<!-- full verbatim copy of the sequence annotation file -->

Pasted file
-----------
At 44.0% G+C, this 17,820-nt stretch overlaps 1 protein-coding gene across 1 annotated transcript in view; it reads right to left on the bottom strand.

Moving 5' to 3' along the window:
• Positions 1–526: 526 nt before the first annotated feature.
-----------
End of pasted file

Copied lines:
At 44.0% G+C, this 17,820-nt stretch overlaps 1 protein-coding gene across 1 annotated transcript in view; it reads right to left on the bottom strand.

Moving 5' to 3' along the window:
• Positions 1–526: 526 nt before the first annotated feature.